What the BMW will be is easy to ride. Seat height is 785mm, 15mm lower than the KTM and BMW say it has a lower seat 760mm as well as a “particularly comfortable” 815mm seat on the accessories list – one hopes they will be available in India.
While we’re yet to see any detail shots, BMW say the instruments use a large LCD that offers with “excellent clarity” a range of information. The full list is engine speed, road speed, total kilometres, engine temperature, fuel tank level, remaining range, fuel consumption, average speed and time.
Now to the overall design. The BMW uses a sculpted design that is extremely modern is idea and execution. That tank is definitely a shaped plastic cover over an actual plastic fuel tank inside, just like the Yamaha FZ or the KTM Duke use now. BMW says that despite the compact dimensions, the aim was always to create a large-feeling platform and that’s why the wide triangulated head lamp design, a floating instrument pod above it and the fat gold forks were brought together. BMW also says the premium feel of the motorcycle comes from detailed design elements like the sculpted fork clamps and the metal work around the footpegs.
BMW is offering three colours at launch. There’s a basic black bike with high contrast white, the striking all-blue scheme and a pearl metallic white with the BMW race colours as highlights that will probably have an additional price component. The blue is our favourite – the colour looks terrific against the gold forks as well as the titanium grey metal surfaces and the silver on the engine.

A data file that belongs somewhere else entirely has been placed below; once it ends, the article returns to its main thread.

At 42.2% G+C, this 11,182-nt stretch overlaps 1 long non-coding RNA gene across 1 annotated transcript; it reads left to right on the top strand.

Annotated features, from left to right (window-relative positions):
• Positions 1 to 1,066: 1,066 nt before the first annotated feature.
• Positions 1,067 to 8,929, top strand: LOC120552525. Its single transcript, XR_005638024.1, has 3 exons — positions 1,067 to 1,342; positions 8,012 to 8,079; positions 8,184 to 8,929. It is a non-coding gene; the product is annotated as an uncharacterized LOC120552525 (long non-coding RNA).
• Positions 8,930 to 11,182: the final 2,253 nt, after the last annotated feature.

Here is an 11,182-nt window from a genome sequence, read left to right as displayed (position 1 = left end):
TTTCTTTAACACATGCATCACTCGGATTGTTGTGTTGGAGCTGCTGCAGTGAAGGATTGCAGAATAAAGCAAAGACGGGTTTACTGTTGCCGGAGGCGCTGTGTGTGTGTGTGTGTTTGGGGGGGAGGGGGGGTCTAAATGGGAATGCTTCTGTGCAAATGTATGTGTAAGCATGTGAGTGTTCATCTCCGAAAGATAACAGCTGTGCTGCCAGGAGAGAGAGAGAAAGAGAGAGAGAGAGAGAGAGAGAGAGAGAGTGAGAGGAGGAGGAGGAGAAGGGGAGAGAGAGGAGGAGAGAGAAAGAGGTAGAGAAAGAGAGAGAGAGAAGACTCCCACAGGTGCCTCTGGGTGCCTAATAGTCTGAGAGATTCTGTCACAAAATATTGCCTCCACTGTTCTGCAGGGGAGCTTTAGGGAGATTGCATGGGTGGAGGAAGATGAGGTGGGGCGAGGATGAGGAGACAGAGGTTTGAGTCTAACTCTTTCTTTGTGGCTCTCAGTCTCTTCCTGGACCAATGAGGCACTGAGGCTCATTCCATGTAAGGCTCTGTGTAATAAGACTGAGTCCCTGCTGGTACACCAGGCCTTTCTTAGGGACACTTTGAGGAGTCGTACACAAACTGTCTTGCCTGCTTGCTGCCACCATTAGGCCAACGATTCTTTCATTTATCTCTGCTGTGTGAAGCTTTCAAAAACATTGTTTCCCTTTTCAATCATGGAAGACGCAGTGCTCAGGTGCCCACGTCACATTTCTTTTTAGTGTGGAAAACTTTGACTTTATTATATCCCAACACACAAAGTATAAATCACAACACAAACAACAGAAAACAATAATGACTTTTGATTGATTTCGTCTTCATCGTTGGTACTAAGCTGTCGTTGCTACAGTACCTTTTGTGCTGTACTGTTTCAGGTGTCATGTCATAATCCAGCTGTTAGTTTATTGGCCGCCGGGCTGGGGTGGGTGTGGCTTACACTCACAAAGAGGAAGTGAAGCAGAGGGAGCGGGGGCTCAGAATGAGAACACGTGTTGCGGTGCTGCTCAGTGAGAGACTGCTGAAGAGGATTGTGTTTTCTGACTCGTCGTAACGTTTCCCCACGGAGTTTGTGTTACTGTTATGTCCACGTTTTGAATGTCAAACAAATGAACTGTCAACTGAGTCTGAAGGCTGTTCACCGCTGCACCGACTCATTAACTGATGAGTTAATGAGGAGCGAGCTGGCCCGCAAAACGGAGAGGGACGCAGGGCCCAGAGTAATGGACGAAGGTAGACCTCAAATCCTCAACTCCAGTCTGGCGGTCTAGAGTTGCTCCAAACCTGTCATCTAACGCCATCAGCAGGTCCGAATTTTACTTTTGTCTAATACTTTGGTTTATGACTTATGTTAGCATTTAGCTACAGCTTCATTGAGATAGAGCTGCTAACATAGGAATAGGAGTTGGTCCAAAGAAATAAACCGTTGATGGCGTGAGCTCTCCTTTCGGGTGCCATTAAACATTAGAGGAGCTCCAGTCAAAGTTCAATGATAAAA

Production in India
As you know, TVS will produce the BMW motorcycles in India, at their Hosur plant indicates the release. BMW says TVS’ Japanese-inspired quality processes were enlarged to meet the German maker’s needs. Dedicated production and assembly areas have been created at TVS that are inspired by BMW Motorrad’s Berlin-Spandau plant which is used as the basis for the G 310 R’s quality standards. Engine components are created on German machines with BMW taking an “advisory role” in the quality control process. The engine assembly line features cutting-edge automation says BMW, including testing processes. After each engine is bench tested, the action moves to the new vehicle assembly area where again the latest tech is deployed to ensure German quality standards are met by each production G 310 R. BMW says the TVS staff was trained at Berlin-Spandau over the past year and the Indian production batches (the release seems to imply that production has started) meet the same quality standards as the BMW Berlin-Spandau plant.
The BMW G 310 R enters a hotly contested segment globally. This is the playing field that was the stomping ground of the Kawasaki Ninja 250R for decades before the KTM 200 and 390 Dukes, Honda CBR300R and the Yamaha YZF-R3 entered the fray. What you should realise is that all of these bikes wear the same price, roughly â‚¬5,000, in most markets.